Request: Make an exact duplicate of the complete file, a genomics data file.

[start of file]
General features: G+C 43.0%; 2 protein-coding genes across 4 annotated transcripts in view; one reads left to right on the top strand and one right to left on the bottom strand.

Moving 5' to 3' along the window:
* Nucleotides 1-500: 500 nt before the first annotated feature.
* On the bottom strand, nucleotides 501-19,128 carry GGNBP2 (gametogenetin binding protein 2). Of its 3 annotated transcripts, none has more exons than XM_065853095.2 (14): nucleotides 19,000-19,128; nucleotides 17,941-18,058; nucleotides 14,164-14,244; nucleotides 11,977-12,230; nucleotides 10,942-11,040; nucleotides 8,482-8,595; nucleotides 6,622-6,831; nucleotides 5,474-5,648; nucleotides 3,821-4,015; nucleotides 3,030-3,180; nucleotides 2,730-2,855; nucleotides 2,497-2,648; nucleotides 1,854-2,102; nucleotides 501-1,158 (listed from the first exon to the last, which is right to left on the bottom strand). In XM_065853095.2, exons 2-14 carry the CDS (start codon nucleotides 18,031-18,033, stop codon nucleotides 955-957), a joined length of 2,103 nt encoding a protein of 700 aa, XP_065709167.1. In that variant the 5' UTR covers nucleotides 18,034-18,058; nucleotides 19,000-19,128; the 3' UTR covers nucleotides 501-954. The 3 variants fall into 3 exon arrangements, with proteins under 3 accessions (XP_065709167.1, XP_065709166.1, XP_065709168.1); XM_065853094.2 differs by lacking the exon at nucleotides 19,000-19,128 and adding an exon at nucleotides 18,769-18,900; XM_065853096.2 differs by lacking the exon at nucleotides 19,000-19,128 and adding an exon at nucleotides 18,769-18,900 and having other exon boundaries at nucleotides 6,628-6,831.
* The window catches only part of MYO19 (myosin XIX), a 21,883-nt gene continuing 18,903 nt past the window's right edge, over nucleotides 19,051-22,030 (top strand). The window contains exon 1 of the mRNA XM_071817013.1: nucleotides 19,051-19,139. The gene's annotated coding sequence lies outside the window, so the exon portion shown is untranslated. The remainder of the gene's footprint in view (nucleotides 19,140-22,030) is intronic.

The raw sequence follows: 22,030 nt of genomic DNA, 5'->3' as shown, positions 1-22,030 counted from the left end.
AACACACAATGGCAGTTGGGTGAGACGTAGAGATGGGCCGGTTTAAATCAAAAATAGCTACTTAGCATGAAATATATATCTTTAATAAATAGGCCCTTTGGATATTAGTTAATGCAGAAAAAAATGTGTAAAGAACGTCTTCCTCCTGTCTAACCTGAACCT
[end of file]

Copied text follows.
General features: G+C 43.0%; 2 protein-coding genes across 4 annotated transcripts in view; one reads left to right on the top strand and one right to left on the bottom strand.

Moving 5' to 3' along the window:
* Nucleotides 1-500: 500 nt before the first annotated feature.
* On the bottom strand, nucleotides 501-19,128 carry GGNBP2 (gametogenetin binding protein 2). Of its 3 annotated transcripts, none has more exons than XM_065853095.2 (14): nucleotides 19,000-19,128; nucleotides 17,941-18,058; nucleotides 14,164-14,244; nucleotides 11,977-12,230; nucleotides 10,942-11,040; nucleotides 8,482-8,595; nucleotides 6,622-6,831; nucleotides 5,474-5,648; nucleotides 3,821-4,015; nucleotides 3,030-3,180; nucleotides 2,730-2,855; nucleotides 2,497-2,648; nucleotides 1,854-2,102; nucleotides 501-1,158 (listed from the first exon to the last, which is right to left on the bottom strand). In XM_065853095.2, exons 2-14 carry the CDS (start codon nucleotides 18,031-18,033, stop codon nucleotides 955-957), a joined length of 2,103 nt encoding a protein of 700 aa, XP_065709167.1. In that variant the 5' UTR covers nucleotides 18,034-18,058; nucleotides 19,000-19,128; the 3' UTR covers nucleotides 501-954. The 3 variants fall into 3 exon arrangements, with proteins under 3 accessions (XP_065709167.1, XP_065709166.1, XP_065709168.1); XM_065853094.2 differs by lacking the exon at nucleotides 19,000-19,128 and adding an exon at nucleotides 18,769-18,900; XM_065853096.2 differs by lacking the exon at nucleotides 19,000-19,128 and adding an exon at nucleotides 18,769-18,900 and having other exon boundaries at nucleotides 6,628-6,831.
* The window catches only part of MYO19 (myosin XIX), a 21,883-nt gene continuing 18,903 nt past the window's right edge, over nucleotides 19,051-22,030 (top strand). The window contains exon 1 of the mRNA XM_071817013.1: nucleotides 19,051-19,139. The gene's annotated coding sequence lies outside the window, so the exon portion shown is untranslated. The remainder of the gene's footprint in view (nucleotides 19,140-22,030) is intronic.

The raw sequence follows: 22,030 nt of genomic DNA, 5'->3' as shown, positions 1-22,030 counted from the left end.
AACACACAATGGCAGTTGGGTGAGACGTAGAGATGGGCCGGTTTAAATCAAAAATAGCTACTTAGCATGAAATATATATCTTTAATAAATAGGCCCTTTGGATATTAGTTAATGCAGAAAAAAATGTGTAAAGAACGTCTTCCTCCTGTCTAACCTGAACCT